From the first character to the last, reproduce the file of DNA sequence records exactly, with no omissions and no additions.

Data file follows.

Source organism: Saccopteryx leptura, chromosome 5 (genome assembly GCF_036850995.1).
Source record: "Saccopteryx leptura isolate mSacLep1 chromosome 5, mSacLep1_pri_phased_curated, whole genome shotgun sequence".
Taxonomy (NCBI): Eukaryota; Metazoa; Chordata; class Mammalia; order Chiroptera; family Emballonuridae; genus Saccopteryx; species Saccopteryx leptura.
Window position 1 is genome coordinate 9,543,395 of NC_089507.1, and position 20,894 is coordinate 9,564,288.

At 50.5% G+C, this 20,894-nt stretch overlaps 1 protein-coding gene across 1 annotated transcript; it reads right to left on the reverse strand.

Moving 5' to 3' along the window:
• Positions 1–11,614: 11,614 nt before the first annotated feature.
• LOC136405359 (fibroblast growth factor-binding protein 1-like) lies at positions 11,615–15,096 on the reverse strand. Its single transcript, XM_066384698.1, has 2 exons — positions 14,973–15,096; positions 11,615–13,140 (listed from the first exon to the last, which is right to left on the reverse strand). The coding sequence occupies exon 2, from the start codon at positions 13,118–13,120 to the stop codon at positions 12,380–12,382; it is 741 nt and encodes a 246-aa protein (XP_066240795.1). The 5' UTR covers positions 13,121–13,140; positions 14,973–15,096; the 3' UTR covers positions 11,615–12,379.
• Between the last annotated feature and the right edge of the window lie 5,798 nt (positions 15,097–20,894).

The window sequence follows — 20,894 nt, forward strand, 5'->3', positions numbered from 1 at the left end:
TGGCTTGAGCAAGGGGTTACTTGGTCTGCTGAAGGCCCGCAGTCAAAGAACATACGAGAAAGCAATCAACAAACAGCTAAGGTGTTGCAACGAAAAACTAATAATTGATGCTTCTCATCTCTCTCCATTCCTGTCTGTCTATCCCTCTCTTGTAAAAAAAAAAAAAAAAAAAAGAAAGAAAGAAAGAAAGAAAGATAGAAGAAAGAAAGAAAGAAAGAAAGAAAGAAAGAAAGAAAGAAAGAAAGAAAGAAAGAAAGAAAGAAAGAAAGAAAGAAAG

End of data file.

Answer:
Source organism: Saccopteryx leptura, chromosome 5 (genome assembly GCF_036850995.1).
Source record: "Saccopteryx leptura isolate mSacLep1 chromosome 5, mSacLep1_pri_phased_curated, whole genome shotgun sequence".
Taxonomy (NCBI): Eukaryota; Metazoa; Chordata; class Mammalia; order Chiroptera; family Emballonuridae; genus Saccopteryx; species Saccopteryx leptura.
Window position 1 is genome coordinate 9,543,395 of NC_089507.1, and position 20,894 is coordinate 9,564,288.

At 50.5% G+C, this 20,894-nt stretch overlaps 1 protein-coding gene across 1 annotated transcript; it reads right to left on the reverse strand.

Moving 5' to 3' along the window:
• Positions 1–11,614: 11,614 nt before the first annotated feature.
• LOC136405359 (fibroblast growth factor-binding protein 1-like) lies at positions 11,615–15,096 on the reverse strand. Its single transcript, XM_066384698.1, has 2 exons — positions 14,973–15,096; positions 11,615–13,140 (listed from the first exon to the last, which is right to left on the reverse strand). The coding sequence occupies exon 2, from the start codon at positions 13,118–13,120 to the stop codon at positions 12,380–12,382; it is 741 nt and encodes a 246-aa protein (XP_066240795.1). The 5' UTR covers positions 13,121–13,140; positions 14,973–15,096; the 3' UTR covers positions 11,615–12,379.
• Between the last annotated feature and the right edge of the window lie 5,798 nt (positions 15,097–20,894).

The window sequence follows — 20,894 nt, forward strand, 5'->3', positions numbered from 1 at the left end:
TGGCTTGAGCAAGGGGTTACTTGGTCTGCTGAAGGCCCGCAGTCAAAGAACATACGAGAAAGCAATCAACAAACAGCTAAGGTGTTGCAACGAAAAACTAATAATTGATGCTTCTCATCTCTCTCCATTCCTGTCTGTCTATCCCTCTCTTGTAAAAAAAAAAAAAAAAAAAAGAAAGAAAGAAAGAAAGAAAGATAGAAGAAAGAAAGAAAGAAAGAAAGAAAGAAAGAAAGAAAGAAAGAAAGAAAGAAAGAAAGAAAGAAAGAAAGAAAGAAAG